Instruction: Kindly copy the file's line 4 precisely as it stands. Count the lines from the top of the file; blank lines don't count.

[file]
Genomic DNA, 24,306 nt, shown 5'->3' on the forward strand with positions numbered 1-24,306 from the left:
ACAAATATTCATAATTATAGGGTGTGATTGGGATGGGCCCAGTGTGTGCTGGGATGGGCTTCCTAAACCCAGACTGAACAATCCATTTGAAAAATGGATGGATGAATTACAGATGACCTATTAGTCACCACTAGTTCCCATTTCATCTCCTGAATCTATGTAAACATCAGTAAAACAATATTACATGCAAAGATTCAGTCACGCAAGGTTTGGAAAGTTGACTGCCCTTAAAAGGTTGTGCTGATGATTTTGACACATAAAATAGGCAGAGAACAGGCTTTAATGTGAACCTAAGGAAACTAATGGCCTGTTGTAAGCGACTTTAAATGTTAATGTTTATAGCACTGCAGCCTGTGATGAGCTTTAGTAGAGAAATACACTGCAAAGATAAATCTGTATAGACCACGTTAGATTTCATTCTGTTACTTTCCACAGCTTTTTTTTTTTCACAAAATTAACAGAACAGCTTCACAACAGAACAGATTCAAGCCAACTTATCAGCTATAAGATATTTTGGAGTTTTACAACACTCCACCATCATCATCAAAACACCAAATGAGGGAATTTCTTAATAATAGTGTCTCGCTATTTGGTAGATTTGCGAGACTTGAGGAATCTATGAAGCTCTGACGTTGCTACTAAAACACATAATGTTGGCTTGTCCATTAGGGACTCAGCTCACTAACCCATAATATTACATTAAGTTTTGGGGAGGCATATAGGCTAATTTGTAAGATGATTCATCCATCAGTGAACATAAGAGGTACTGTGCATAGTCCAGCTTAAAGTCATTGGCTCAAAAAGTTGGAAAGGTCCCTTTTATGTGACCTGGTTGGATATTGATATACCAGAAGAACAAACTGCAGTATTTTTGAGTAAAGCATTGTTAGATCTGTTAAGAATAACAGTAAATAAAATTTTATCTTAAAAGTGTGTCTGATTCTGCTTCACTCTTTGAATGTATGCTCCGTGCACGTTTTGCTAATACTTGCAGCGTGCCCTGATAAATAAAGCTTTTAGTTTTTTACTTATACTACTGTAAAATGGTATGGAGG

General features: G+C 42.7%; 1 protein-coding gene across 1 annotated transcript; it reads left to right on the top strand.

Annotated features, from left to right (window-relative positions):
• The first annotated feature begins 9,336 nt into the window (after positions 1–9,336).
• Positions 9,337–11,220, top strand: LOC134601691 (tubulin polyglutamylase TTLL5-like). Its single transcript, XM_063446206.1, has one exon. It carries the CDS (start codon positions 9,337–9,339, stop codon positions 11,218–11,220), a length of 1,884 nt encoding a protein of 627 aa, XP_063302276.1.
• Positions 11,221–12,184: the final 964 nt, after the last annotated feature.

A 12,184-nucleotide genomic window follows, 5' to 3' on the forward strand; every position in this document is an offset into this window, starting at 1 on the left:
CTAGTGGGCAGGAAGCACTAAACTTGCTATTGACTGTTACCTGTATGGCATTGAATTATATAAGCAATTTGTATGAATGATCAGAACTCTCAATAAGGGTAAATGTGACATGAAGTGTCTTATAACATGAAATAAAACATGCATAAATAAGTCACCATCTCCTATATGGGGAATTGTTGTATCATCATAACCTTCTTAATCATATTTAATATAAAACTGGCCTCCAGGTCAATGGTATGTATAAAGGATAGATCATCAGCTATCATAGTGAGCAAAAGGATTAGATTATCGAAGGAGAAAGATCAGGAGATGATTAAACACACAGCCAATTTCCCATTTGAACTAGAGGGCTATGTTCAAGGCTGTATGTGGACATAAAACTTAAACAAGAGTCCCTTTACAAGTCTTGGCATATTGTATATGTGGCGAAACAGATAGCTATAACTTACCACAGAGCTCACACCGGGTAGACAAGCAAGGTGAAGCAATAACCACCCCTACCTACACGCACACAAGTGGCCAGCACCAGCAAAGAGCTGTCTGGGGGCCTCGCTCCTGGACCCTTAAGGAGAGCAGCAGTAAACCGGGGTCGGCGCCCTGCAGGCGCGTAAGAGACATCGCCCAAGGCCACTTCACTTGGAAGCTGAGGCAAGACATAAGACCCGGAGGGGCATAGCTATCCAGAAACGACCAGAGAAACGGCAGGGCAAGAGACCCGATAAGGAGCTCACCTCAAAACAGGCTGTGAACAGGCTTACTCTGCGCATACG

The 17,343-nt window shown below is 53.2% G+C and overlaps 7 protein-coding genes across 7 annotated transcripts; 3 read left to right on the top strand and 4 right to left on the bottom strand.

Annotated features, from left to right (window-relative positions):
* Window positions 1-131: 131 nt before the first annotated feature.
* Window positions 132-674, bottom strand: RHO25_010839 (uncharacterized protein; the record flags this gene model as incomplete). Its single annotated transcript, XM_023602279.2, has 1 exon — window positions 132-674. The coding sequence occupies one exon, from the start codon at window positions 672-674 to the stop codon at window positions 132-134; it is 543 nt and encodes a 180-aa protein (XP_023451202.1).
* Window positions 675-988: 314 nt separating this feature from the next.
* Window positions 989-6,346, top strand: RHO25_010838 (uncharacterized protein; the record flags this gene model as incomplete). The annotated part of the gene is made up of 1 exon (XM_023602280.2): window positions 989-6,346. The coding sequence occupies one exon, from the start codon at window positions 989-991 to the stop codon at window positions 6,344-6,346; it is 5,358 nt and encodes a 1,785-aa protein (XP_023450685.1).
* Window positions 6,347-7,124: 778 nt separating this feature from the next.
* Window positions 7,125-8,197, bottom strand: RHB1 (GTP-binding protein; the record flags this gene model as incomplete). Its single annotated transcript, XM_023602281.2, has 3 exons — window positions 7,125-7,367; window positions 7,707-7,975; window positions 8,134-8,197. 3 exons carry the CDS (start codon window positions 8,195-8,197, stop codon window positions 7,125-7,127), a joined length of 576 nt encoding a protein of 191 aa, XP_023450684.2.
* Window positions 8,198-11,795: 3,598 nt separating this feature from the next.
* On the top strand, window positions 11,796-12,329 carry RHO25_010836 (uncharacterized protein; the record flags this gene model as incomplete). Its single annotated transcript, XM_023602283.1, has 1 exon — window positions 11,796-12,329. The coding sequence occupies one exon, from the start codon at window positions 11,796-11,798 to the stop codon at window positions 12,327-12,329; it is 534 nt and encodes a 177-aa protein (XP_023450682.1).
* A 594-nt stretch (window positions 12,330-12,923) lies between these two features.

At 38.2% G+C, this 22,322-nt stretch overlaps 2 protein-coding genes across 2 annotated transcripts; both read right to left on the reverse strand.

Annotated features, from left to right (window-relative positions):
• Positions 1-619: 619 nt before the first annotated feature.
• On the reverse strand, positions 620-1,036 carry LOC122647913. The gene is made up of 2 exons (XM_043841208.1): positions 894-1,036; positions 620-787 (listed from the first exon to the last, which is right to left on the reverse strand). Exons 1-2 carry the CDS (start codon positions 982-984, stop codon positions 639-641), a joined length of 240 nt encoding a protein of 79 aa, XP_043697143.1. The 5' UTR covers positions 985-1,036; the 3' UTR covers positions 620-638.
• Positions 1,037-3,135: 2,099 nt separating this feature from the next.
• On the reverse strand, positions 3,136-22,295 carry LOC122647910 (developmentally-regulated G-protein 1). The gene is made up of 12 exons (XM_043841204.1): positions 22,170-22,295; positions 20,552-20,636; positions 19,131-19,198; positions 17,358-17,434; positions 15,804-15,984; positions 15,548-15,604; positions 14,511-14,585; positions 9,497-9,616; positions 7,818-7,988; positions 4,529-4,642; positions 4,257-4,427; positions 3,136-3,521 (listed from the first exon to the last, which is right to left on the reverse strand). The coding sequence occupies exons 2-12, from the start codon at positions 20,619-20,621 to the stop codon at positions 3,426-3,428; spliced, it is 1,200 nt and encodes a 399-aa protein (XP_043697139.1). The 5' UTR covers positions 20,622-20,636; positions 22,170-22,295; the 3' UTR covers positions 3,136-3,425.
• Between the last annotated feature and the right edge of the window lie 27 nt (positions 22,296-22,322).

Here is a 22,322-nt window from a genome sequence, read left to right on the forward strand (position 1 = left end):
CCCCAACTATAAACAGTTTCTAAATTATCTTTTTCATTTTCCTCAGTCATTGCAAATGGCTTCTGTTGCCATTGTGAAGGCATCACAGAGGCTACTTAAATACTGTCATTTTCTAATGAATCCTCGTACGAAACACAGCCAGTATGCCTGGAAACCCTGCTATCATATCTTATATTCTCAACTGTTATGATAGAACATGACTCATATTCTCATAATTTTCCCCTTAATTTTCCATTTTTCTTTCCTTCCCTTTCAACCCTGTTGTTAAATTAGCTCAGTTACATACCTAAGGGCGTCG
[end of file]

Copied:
Annotated features, from left to right (window-relative positions):